Viktor Sinding-Larsen | How to train like a World champion in bikejoring
JEANETTE: If you like biking, you will probably like this episode as well, as today’s guest is the World Champion, European Champions, and Norwegian Champion in bikejoring. He also competes in scooter and Nordic with skijoring, pulka, and 4-dog sled. Viktor Sinding Larsen, welcome.
VIKTOR: Thank you.
JEANETTE: You have achieved some impressive results throughout many years, so of course we want to know: how are you training yourself and your dogs? Now it’s offseason.
VIKTOR: It is. We just finished the winter season. Every year, we give the dogs an 8-week offseason period where we do other things, like not competition-specific training. We try to build up their strength, so we do some power training, a lot of core training. But in general, fewer hours than what we normally do. If some of the dogs come out of the season with small injuries that we do not see, these 2 months normally will heal all kinds of small potential injuries so that when we start again in 2 months, we know that they’re ready for a new year of training and competition.
JEANETTE: How do you build your training throughout the rest of the year?
VIKTOR: When the offseason period is over, we start very, very light. Only short trainings, maybe 1-2 kilometers in the beginning. Then we build up. Normally when the weather gets colder, it’s possible to do longer trainings. We start 1-2 kilometers and we try to end when the dryland competition is getting closer. We build up so that we are on 9-10 kilometer trainings.
Then we prepare for the dryland competitions, and when the dryland competitions are done, we have a lack of time, trying to prepare for the winter season, trying to catch up. All the Nordic guys have been training huge amounts through the fall, so then we have to program the dogs for longer distances, train big amounts in November/December, preparing for competition.
JEANETTE: You divide your training into light, medium, and hard weeks. What’s the difference between these weeks?
VIKTOR: We try to have these light, medium, and hard weeks. In general we do a lot of pulling. In the light week, maybe two or three times of pulling. The main purpose of this week is to recover. The medium week is a bit harder, maybe three to four times a week pulling. Then we end up with the hard week, five to six times pulling, and we also try to combine it with some core training or just free running in the garden.
JEANETTE: You’re living in Oslo, and that’s a city where it could be hard to have your dogs free running, but you solve this by training them in many other different ways.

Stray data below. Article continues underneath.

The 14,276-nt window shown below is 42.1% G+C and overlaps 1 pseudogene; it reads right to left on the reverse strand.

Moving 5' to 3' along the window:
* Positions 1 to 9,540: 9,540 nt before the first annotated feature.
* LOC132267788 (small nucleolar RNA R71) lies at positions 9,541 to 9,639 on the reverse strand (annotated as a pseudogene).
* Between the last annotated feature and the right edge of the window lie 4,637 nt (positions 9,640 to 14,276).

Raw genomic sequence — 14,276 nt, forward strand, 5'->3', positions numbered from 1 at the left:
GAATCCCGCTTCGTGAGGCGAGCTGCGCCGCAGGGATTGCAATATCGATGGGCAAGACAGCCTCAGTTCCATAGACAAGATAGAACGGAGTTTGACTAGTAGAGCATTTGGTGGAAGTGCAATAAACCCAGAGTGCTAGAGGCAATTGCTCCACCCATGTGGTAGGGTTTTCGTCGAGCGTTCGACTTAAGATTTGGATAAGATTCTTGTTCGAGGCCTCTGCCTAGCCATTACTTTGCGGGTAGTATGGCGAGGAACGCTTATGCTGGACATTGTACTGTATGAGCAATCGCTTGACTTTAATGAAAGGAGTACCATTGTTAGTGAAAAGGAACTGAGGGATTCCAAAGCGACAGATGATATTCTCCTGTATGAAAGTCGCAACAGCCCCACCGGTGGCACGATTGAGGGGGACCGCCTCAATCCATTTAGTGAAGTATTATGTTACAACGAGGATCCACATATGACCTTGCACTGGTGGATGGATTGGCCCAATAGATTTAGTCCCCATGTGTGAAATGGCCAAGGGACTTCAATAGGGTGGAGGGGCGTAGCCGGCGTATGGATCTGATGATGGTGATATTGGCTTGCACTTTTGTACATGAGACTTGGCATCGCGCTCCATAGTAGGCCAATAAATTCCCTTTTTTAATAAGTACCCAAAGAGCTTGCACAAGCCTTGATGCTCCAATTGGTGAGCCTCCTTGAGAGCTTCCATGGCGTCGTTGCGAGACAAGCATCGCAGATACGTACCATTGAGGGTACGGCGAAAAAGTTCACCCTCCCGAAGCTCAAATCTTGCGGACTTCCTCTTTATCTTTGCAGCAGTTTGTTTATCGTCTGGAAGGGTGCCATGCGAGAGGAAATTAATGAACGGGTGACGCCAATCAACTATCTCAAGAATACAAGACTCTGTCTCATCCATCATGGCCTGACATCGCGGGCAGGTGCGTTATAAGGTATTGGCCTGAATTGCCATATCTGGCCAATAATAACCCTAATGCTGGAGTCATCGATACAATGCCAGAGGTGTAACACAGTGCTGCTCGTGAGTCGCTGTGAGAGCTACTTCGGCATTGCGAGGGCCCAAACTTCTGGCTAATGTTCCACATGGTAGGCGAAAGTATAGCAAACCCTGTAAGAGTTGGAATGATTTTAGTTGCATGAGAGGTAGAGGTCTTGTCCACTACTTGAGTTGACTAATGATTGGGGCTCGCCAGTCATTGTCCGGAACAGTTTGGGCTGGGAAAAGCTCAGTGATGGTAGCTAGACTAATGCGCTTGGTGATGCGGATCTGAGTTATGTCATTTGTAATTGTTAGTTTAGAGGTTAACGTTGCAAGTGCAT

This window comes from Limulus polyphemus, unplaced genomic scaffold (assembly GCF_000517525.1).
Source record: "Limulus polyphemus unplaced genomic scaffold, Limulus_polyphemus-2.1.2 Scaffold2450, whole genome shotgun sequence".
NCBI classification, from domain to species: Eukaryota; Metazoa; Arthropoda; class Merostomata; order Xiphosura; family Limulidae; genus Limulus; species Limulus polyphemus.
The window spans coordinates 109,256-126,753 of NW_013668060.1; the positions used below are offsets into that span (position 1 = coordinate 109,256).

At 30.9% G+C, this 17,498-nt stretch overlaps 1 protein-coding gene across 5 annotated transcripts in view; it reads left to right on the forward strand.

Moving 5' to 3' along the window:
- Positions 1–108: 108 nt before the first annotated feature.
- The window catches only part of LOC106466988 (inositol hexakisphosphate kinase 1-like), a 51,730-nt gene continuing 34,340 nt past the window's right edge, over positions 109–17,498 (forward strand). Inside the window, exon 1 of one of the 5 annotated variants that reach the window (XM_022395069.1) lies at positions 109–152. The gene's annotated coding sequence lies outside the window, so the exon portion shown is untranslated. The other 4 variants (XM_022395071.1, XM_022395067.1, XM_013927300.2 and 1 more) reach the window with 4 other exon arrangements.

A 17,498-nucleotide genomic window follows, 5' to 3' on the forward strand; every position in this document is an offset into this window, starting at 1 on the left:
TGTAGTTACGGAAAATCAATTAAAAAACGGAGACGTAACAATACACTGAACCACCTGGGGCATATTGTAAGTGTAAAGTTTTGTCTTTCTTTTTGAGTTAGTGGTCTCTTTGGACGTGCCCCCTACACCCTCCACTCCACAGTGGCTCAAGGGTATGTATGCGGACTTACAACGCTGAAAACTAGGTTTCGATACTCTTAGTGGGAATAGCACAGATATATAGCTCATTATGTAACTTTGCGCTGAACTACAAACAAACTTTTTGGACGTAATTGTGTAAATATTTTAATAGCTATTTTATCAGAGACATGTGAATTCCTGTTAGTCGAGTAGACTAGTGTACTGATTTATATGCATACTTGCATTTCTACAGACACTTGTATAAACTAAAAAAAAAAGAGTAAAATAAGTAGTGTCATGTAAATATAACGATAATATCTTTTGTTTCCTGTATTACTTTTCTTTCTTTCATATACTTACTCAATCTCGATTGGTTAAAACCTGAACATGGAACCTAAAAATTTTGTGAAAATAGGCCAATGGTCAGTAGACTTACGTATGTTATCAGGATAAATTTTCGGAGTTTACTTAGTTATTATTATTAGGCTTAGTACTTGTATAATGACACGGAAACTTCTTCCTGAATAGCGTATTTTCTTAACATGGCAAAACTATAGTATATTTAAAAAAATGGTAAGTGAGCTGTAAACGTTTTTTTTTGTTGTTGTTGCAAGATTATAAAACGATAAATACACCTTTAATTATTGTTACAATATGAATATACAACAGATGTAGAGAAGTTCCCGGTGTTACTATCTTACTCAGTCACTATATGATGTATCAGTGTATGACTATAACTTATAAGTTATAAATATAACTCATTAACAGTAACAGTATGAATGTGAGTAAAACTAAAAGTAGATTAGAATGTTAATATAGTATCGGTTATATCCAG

VIKTOR: Yes, that’s true. We live in Oslo, and it’s a little bit challenging to train as much free running as we might like to do for the capacity of the dogs. But I like swimming a lot. It’s a very good, gentle way of training both capacity and strength. So during summer, we try to swim as much as possible.
JEANETTE: Swimming is also a very gentle way to train the dogs to avoid injuries.
VIKTOR: It is. I always spend quite a lot of energy on avoiding injuries for our dogs. Especially when we got our first greysters, they were really, really good dogs, Siri and Sagan. Because they were such amazing dogs, it was very important for us to get them to the starting line without having any injuries. It was better to compromise a little bit on the capacity training and more focus on having them without any injuries. Therefore, we train a lot of power, core, swimming, and not that much free running as maybe others do.
Of course, we don’t get the same capacity, but a healthy dog normally has good enough capacity for bikejoring anyway. It’s more important that it is without any kind of injuries.
JEANETTE: At the European Championships this winter, you started with seven dogs. Every dog was healthy.
VIKTOR: Yeah. Even though it was a very challenging winter with a lot of ice and it was really hard to train, we managed to bring all our seven dogs without any kind of injuries to the starting line. That’s something I’m very, very proud of.
The brain behind keeping the dogs free of injuries is my wife. She’s a physical therapist for both humans and our dogs, and she’s very good at observing. She spends a lot of time looking for any kind of injuries, if they walk in special ways. She spends a lot of time observing the dogs to see if there is anything wrong. This also affects the way we train. We say we try to be better safe than sorry. If there’s any kind of risk involved in the plans we have or the conditions, etc., we try to drop it just to make sure that we avoid any injuries.
JEANETTE: Even if it’s competition?
VIKTOR: Yeah, even if it’s competition. I think this has changed a little bit. When we started racing and for many years, we were in the middle of the list. It was quite a gap to the best ones, especially on the Nordic part. Then the feeling was much stronger to come up with something a little bit fancier, involving a little bit more risk, to close this gap.
But when you continue training like this and try to build the gap in a fast way, it’s normally not possible. The coach of Karsten Warholm says that they build in millimeters, but things can be destroyed in meters, meaning you cannot do something fancy in one training, which means that you need continuity in your training. Every day you train, you become a little bit better. But if you do one mistake, you can ruin everything just in one training. So it’s better to take one step at a time, being careful, instead of having to risk ruining everything and putting you many steps back.
I think also it’s important to think about what’s going on besides training. We train maybe 1 or 2 hours a day, and the rest of the 22-23 hours, it’s important to be careful. Most injuries happen during that time.